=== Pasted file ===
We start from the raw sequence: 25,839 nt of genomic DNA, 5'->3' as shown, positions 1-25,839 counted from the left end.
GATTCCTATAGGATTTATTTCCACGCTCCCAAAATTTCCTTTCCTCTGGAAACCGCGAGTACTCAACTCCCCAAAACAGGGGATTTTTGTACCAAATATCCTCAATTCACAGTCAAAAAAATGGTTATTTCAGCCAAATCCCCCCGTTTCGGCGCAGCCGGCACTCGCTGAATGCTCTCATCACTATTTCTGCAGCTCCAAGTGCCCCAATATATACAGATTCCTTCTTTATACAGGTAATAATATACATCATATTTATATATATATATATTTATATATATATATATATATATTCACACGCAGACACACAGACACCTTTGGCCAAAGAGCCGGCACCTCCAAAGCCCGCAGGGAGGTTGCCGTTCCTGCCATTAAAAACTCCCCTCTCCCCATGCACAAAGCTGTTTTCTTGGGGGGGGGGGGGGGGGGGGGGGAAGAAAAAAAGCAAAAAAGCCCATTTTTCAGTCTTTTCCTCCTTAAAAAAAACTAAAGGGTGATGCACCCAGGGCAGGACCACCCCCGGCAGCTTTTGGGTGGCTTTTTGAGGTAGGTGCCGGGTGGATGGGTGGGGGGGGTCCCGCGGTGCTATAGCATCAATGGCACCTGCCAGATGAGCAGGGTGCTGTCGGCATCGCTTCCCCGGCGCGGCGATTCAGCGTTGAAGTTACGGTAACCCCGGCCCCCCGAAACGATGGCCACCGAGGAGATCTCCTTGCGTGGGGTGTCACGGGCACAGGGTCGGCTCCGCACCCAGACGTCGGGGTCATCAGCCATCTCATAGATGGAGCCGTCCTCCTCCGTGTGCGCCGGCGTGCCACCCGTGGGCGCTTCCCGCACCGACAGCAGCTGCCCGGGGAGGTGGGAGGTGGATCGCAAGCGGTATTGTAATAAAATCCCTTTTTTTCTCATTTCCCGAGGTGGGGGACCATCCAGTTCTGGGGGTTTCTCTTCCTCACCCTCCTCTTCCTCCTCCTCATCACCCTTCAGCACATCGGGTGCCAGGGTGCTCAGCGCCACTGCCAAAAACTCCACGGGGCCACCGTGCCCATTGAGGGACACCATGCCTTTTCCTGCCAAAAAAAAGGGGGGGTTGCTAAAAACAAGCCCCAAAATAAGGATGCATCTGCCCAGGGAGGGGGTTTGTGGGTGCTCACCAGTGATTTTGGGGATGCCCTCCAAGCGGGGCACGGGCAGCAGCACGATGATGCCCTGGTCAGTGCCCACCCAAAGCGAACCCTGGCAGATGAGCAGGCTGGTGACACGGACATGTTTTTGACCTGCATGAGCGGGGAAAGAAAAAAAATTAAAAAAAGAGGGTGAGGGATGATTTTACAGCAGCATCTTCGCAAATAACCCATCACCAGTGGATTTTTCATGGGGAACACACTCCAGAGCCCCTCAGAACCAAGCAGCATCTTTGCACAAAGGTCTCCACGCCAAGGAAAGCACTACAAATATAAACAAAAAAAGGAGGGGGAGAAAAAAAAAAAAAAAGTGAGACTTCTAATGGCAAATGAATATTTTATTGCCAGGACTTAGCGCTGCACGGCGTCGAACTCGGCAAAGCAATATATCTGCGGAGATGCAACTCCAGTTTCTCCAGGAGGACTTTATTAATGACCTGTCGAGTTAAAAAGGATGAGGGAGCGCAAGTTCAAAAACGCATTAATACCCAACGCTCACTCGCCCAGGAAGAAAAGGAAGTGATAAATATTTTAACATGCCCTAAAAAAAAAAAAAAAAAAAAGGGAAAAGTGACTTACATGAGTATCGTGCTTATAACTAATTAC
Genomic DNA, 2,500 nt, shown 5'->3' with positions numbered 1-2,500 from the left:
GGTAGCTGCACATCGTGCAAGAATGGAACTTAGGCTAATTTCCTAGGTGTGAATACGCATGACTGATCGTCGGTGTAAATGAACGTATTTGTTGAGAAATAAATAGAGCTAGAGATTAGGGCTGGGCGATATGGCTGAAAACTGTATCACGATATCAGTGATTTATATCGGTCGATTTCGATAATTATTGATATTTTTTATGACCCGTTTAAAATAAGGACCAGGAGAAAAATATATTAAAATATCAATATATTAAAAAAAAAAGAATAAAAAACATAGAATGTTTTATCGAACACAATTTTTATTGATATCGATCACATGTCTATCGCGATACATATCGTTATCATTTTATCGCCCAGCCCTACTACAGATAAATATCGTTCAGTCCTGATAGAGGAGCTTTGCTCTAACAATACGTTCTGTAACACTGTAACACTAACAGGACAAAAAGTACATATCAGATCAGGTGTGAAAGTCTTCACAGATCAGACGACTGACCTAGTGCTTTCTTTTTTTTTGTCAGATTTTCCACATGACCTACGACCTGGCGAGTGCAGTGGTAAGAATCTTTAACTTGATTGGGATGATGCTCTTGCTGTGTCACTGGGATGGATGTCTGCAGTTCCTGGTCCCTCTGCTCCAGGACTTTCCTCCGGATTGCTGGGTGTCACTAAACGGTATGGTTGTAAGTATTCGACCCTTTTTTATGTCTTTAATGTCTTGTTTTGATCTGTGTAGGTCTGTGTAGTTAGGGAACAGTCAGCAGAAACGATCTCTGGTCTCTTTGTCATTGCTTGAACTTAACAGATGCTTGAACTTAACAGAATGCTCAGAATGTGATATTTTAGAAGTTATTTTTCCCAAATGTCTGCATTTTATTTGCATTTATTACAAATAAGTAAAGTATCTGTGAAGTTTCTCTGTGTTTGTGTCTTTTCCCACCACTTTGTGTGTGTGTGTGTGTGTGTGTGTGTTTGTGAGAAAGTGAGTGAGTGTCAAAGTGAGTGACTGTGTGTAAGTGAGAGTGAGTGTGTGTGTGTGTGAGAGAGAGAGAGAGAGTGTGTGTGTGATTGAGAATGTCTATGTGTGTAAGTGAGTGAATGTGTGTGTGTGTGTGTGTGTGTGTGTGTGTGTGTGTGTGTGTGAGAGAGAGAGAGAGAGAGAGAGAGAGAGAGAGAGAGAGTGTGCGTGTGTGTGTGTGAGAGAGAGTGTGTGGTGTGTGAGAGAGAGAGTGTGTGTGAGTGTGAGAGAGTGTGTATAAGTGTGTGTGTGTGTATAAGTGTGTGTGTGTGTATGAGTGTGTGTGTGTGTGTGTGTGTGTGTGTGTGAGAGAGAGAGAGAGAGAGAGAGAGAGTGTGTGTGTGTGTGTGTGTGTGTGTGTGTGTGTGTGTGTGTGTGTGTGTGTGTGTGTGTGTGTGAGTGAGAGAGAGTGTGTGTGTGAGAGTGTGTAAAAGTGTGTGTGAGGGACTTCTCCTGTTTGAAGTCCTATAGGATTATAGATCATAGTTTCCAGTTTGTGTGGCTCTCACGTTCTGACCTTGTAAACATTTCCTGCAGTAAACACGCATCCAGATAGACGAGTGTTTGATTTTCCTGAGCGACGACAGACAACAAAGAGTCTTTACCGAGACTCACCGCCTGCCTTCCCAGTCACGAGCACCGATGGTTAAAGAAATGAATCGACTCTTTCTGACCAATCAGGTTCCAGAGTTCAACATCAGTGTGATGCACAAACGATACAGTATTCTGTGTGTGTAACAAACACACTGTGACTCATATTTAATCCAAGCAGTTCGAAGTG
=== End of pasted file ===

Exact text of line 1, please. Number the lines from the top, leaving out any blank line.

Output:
We start from the raw sequence: 25,839 nt of genomic DNA, 5'->3' as shown, positions 1-25,839 counted from the left end.